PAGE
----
Stages 0 and I Breast Cancer
Stages 0 and I Breast Cancer
This chapter focuses on the diagnosis and management of early-stage breast cancer, ie, stages 0 and I disease. This is an important area, since more noninvasive and small breast cancers are being diagnosed due to increasing use of screening mammography. Treatment of these malignancies will continue to evolve as the results of clinical trials lead to further refinements in therapy.
Stage 0 Breast Cancer
Stage 0 breast cancer includes noninvasive breast cancer—lobular carcinoma in situ (LCIS) and ductal carcinoma in situ (DCIS)—as well as Paget disease of the nipple when there is no associated invasive disease.
Lobular Carcinoma in Situ
LCIS is nonpalpable, produces no consistent mammographic changes, and is often an incidental finding seen on a breast biopsy performed for another reason. The biologic behavior of LCIS continues to be an issue of debate. Most clinicians agree that it is a marker for increased risk of all types of breast cancer (both noninvasive and invasive).
Epidemiology and etiology
The incidence of LCIS has doubled over the past 25 years and is now 2.8 per 100,000 women. In the past, the peak incidence of LCIS was in women in their 40s. Over the past 3 decades, the peak incidence has increased to individuals in their 50s. The incidence of LCIS decreases in women who are in their 60s to 80s. The age of peak incidence of LCIS may be related to the use of hormone replacement therapy. It is also possible that use of hormone replacement therapy prevents the usual regression of LCIS normally seen at the time of menopause.
Signs and symptoms
LCIS is nonpalpable and has no consistent features on breast imaging. Most often, LCIS is found in association with a separate mammographic abnormality or palpable mass.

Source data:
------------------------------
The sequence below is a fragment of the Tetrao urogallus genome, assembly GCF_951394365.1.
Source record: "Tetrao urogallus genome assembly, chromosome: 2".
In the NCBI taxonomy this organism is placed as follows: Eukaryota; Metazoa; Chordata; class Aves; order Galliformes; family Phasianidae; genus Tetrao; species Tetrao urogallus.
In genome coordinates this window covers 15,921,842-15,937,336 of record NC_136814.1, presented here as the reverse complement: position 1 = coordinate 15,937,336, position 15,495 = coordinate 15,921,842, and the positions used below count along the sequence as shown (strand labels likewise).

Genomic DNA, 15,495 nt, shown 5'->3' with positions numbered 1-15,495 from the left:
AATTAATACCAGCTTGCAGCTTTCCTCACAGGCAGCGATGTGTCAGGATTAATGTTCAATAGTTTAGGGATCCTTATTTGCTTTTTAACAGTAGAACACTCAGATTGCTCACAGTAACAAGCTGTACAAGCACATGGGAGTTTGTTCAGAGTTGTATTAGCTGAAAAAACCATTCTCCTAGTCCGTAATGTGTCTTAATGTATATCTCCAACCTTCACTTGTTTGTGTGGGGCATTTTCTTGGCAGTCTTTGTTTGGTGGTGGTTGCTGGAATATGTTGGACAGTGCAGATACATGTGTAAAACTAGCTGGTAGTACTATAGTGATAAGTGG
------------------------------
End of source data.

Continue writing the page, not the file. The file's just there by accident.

Risk of invasive cancer
Approximately 20% to 25% of women will develop invasive cancer within 15 years after the diagnosis of LCIS. More often, the invasive cancer is ductal in origin, and both breasts are at risk. At this point, there are no reliable molecular markers to determine which patients with LCIS will progress to invasive cancer.
Just as the incidence of LCIS has increased, there has also been an associated increase in the incidence of cases of infiltrating lobular carcinoma in postmenopausal women. The increase in invasive lobular carcinoma peaks in women in their 70s.
LCIS appears to arise from the terminal duct lobular apparatus, and the disease tends to be multifocal, multicentric, and bilateral. Subsequently, other types of LCIS have also been described. One of these, pleomorphic LCIS, tends to be associated with infiltrating lobular carcinoma, and its cytologic features are similar to those of intermediate- or high-grade DCIS. Pleomorphic LCIS may be more aggressive and more likely to progress to invasion than classic LCIS.
The management of LCIS is continuing to evolve, since the disease appears to be heterogeneous. Presently, treatment options include close follow-up, participation in a chemoprevention trial, use of tamoxifen, or bilateral prophylactic total mastectomy with or without reconstruction. At present, the decision regarding a given treatment will depend upon the patient’s individual risk profile for DCIS or invasive breast cancer, determined after careful counseling. In the future, treatment decisions may be based upon an analysis of a series of molecular markers, which can separate patients with a low risk for invasion from those who are at high risk for disease progression.